Do you use Drip as your email marketing automation tool? I do. My team and I love it.
The automation. The possibilities!
There’s a lot you could do with Drip, but you’re probably wondering what you should do with Drip. Is this you? Well, I’ve got a treat for you today (several treats, actually).
My goal here is to help you build a strategy to put Drip to use when it comes to building out your marketing funnel.
Below, you’ll find:
Looking for more guides on setting up common pieces of your email marketing automation workflows in Drip (and other tools)? Check out Brian’s collection of Automation Guides.
My Drip Automation Teardown
Let’s start with my live Drip teardown. In this 30-minute video, watch me walk through our actual workflows and funnel we have in place to drive leads for our Audience Ops service. (Is the video below not working? Click here to watch it.)
Important notes about this video:
Nurture With Content
Let me expand on that last point. The whole point of using a tool like Drip isn’t to create workflow diagrams that look pretty (although I must say, an embedded decision tree with forks, triggers, and goals sure is sexy).
The point is to nurture your subscribers with content so that they eventually become leads and customers for your business. Otherwise, you’re just sending sales pitches to their inboxes, which will only drive your people to unsubscribe and never return to your site again.
Having the power of behavior-based email automation can be both a blessing and a curse. On the one hand, you want to put that engine to work. But you don’t want it to backfire.
Here are five types of content assets you’ll want to have in place (and continuously produce). With high-quality material tailored for your audience, your subscribers will be eager to open—and act upon—the emails they receive from
you your automated system.
Evergreen Blog Articles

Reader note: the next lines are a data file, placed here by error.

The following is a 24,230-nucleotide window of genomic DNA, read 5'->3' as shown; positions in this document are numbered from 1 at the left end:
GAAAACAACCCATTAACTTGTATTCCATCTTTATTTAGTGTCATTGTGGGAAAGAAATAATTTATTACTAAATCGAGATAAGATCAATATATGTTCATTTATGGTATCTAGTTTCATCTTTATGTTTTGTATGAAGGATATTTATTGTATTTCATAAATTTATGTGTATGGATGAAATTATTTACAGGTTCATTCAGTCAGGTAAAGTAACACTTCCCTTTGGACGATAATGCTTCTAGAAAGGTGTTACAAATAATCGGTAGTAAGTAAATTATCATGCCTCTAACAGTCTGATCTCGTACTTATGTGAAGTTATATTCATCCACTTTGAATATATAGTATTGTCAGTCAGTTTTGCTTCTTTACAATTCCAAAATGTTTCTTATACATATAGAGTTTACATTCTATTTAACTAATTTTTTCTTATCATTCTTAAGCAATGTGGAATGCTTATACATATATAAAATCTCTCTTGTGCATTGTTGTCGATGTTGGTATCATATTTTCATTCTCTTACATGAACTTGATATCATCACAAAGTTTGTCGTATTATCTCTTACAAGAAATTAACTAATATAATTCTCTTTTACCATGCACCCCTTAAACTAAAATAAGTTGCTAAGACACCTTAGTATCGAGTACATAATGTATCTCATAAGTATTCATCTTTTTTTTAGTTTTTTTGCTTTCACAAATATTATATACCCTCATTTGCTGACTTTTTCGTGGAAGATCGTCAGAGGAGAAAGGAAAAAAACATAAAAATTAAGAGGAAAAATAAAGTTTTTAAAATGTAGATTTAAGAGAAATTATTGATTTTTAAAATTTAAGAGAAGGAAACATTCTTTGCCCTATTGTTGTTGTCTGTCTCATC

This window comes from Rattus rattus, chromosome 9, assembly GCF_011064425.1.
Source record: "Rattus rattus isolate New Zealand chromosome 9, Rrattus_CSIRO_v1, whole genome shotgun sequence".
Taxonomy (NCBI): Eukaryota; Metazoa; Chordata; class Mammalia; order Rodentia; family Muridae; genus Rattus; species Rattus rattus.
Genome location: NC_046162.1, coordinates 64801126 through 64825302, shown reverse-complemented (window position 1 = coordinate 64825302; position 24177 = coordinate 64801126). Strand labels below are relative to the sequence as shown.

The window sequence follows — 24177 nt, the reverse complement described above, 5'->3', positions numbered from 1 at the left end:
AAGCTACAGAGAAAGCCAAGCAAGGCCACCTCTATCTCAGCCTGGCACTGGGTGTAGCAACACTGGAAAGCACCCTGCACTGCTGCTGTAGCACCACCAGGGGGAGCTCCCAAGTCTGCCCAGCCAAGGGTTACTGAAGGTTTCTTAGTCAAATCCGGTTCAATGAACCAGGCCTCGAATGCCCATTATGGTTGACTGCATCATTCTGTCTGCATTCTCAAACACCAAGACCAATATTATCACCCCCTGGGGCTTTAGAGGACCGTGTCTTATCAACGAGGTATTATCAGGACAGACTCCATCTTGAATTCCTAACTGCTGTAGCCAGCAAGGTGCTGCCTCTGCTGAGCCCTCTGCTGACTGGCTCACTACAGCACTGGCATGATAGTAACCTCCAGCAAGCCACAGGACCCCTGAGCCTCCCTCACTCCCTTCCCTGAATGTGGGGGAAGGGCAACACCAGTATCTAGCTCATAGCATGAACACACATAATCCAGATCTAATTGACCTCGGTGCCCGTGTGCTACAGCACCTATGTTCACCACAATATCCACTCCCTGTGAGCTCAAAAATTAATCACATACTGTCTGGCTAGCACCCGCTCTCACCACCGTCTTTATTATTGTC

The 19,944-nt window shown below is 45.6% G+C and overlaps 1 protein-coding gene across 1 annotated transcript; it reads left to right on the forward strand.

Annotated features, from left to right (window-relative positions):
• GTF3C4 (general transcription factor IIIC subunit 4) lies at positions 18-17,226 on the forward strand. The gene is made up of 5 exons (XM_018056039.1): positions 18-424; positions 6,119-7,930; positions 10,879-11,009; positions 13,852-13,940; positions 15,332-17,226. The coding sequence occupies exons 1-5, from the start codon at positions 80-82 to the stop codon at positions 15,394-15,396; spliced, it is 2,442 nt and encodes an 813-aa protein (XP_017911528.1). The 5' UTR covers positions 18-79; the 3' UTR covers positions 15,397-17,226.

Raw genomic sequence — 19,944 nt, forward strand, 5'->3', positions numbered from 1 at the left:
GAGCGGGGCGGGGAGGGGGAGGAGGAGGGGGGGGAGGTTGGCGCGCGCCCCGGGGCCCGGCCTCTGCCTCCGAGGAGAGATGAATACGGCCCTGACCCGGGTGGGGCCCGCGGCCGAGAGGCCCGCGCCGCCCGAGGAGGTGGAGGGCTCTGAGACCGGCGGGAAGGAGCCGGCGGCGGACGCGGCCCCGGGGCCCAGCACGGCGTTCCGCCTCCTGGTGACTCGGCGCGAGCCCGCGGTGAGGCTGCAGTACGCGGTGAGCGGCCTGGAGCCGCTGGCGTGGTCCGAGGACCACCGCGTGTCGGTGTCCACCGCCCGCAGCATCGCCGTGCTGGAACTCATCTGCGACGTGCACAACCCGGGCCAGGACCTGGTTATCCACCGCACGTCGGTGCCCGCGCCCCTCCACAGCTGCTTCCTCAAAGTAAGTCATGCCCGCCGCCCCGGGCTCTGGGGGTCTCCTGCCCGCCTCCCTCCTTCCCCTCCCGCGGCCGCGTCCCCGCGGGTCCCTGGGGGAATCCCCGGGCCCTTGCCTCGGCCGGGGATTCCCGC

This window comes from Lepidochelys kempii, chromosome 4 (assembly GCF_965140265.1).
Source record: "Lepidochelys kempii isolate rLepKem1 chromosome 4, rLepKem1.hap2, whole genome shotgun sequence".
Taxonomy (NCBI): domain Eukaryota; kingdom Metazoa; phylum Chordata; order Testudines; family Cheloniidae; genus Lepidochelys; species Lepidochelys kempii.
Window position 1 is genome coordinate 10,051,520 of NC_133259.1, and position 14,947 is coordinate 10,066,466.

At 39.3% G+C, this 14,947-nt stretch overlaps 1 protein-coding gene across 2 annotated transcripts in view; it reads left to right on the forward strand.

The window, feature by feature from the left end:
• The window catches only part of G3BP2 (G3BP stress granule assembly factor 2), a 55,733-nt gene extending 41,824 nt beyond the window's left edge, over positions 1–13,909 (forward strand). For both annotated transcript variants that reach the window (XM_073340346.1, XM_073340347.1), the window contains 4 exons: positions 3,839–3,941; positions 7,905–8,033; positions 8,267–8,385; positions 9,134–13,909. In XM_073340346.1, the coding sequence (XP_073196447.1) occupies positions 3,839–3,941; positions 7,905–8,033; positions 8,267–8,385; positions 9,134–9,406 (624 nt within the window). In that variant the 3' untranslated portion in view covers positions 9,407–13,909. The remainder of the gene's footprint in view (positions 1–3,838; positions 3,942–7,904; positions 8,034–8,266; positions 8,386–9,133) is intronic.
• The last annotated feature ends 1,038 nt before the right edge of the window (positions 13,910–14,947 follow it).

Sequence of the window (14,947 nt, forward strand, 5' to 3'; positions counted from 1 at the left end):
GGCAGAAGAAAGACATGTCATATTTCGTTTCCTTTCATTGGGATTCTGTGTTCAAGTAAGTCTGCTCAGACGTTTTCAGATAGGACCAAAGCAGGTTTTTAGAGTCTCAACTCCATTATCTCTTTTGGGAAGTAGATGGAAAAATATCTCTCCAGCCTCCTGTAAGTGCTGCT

Your blog content serves multiple purposes in your marketing funnel:
First, it helps you attract a steadily growing stream of organic traffic from search, social media, and referrals. This is especially true of “evergreen” articles, which are designed to provide value to readers all year long and beyond. They should be educational, insightful, and highly relevant to your best customers, without being date-specific or news-oriented.
You can accelerate the process of growing traffic for your blog content by running paid ad campaigns to promote your best blog articles. In fact, in our tests, we found that the lowest cost-per-click came when pointing ads to free, pillar blog articles—not landing pages, sales pages, webinars, or anything else.
Your articles also serve as free, valuable material that you can send as email newsletters to your subscribers. Doing so provides a great reason for your subscribers to come back to their inboxes on a weekly basis, without coming off as too pushy or salesy. Don’t just send them on the day they publish. Recycle your best performing articles in evergreen email campaigns so that new subscribers always receive your best stuff.
Finally, by growing your archive of evergreen blog articles, you’re growing the number of entry-points where casual visitors can join your email list. Namely, through the use of…
Content Upgrades are specific pieces of downloadable bonus content that are offered along with a specific blog article, in exchange for the visitor’s email address.
For example, if you have an article about best practices for higher-converting checkout pages, you might offer a checklist of 10 optimizations you can make to your checkout page today. The Content Upgrade should be something useful, actionable, and highly relevant to the topic of the article it came with. I recommend creating a unique Content Upgrade for every evergreen blog post you publish.
Speaking of—now is probably a good time to tell you about the Content Upgrade I created for this post. It’s a 10-step checklist and framework for setting up your automation workflows in Drip. Here ya go:
Here are two more resources you might find helpful:
Lead Nurture Piece(s)
You’ll need a way to move someone from being a casual reader or email subscriber, into a lead and potential customer ready to make a buying decision.